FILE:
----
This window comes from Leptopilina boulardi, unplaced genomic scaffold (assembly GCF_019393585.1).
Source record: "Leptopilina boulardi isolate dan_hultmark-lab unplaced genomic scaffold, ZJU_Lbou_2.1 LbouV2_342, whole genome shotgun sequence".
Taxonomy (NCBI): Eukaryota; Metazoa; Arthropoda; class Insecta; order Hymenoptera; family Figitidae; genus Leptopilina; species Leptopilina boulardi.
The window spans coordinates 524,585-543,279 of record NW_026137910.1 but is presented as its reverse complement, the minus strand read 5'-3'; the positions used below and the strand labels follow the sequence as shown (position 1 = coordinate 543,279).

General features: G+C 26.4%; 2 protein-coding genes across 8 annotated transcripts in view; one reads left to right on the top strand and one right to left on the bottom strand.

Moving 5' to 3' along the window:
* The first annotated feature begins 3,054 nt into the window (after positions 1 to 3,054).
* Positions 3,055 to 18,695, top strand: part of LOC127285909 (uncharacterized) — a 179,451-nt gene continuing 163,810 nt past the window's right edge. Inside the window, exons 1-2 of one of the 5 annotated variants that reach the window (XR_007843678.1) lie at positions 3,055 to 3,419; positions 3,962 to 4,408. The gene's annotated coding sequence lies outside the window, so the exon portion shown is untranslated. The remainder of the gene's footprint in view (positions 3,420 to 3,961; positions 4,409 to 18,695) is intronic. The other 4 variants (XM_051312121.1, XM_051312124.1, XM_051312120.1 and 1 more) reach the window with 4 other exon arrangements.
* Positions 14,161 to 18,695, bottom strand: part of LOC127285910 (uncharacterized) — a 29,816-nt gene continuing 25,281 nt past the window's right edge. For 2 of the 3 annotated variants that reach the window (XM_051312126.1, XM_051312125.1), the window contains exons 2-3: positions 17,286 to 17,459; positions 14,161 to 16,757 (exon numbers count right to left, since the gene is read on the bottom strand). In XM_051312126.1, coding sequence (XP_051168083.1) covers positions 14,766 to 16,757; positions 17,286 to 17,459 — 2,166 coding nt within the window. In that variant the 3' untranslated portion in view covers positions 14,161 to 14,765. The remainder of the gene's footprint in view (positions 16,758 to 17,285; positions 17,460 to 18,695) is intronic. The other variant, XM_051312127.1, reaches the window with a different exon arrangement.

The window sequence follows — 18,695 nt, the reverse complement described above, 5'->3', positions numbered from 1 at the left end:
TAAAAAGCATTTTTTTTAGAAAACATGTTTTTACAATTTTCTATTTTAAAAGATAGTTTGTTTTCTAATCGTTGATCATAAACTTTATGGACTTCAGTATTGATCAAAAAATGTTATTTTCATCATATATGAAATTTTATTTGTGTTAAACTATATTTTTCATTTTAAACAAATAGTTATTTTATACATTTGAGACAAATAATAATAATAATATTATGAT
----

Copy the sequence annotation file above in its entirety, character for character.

This window comes from Leptopilina boulardi, unplaced genomic scaffold (assembly GCF_019393585.1).
Source record: "Leptopilina boulardi isolate dan_hultmark-lab unplaced genomic scaffold, ZJU_Lbou_2.1 LbouV2_342, whole genome shotgun sequence".
Taxonomy (NCBI): Eukaryota; Metazoa; Arthropoda; class Insecta; order Hymenoptera; family Figitidae; genus Leptopilina; species Leptopilina boulardi.
The window spans coordinates 524,585-543,279 of record NW_026137910.1 but is presented as its reverse complement, the minus strand read 5'-3'; the positions used below and the strand labels follow the sequence as shown (position 1 = coordinate 543,279).

General features: G+C 26.4%; 2 protein-coding genes across 8 annotated transcripts in view; one reads left to right on the top strand and one right to left on the bottom strand.

Moving 5' to 3' along the window:
* The first annotated feature begins 3,054 nt into the window (after positions 1 to 3,054).
* Positions 3,055 to 18,695, top strand: part of LOC127285909 (uncharacterized) — a 179,451-nt gene continuing 163,810 nt past the window's right edge. Inside the window, exons 1-2 of one of the 5 annotated variants that reach the window (XR_007843678.1) lie at positions 3,055 to 3,419; positions 3,962 to 4,408. The gene's annotated coding sequence lies outside the window, so the exon portion shown is untranslated. The remainder of the gene's footprint in view (positions 3,420 to 3,961; positions 4,409 to 18,695) is intronic. The other 4 variants (XM_051312121.1, XM_051312124.1, XM_051312120.1 and 1 more) reach the window with 4 other exon arrangements.
* Positions 14,161 to 18,695, bottom strand: part of LOC127285910 (uncharacterized) — a 29,816-nt gene continuing 25,281 nt past the window's right edge. For 2 of the 3 annotated variants that reach the window (XM_051312126.1, XM_051312125.1), the window contains exons 2-3: positions 17,286 to 17,459; positions 14,161 to 16,757 (exon numbers count right to left, since the gene is read on the bottom strand). In XM_051312126.1, coding sequence (XP_051168083.1) covers positions 14,766 to 16,757; positions 17,286 to 17,459 — 2,166 coding nt within the window. In that variant the 3' untranslated portion in view covers positions 14,161 to 14,765. The remainder of the gene's footprint in view (positions 16,758 to 17,285; positions 17,460 to 18,695) is intronic. The other variant, XM_051312127.1, reaches the window with a different exon arrangement.

The window sequence follows — 18,695 nt, the reverse complement described above, 5'->3', positions numbered from 1 at the left end:
TAAAAAGCATTTTTTTTAGAAAACATGTTTTTACAATTTTCTATTTTAAAAGATAGTTTGTTTTCTAATCGTTGATCATAAACTTTATGGACTTCAGTATTGATCAAAAAATGTTATTTTCATCATATATGAAATTTTATTTGTGTTAAACTATATTTTTCATTTTAAACAAATAGTTATTTTATACATTTGAGACAAATAATAATAATAATATTATGAT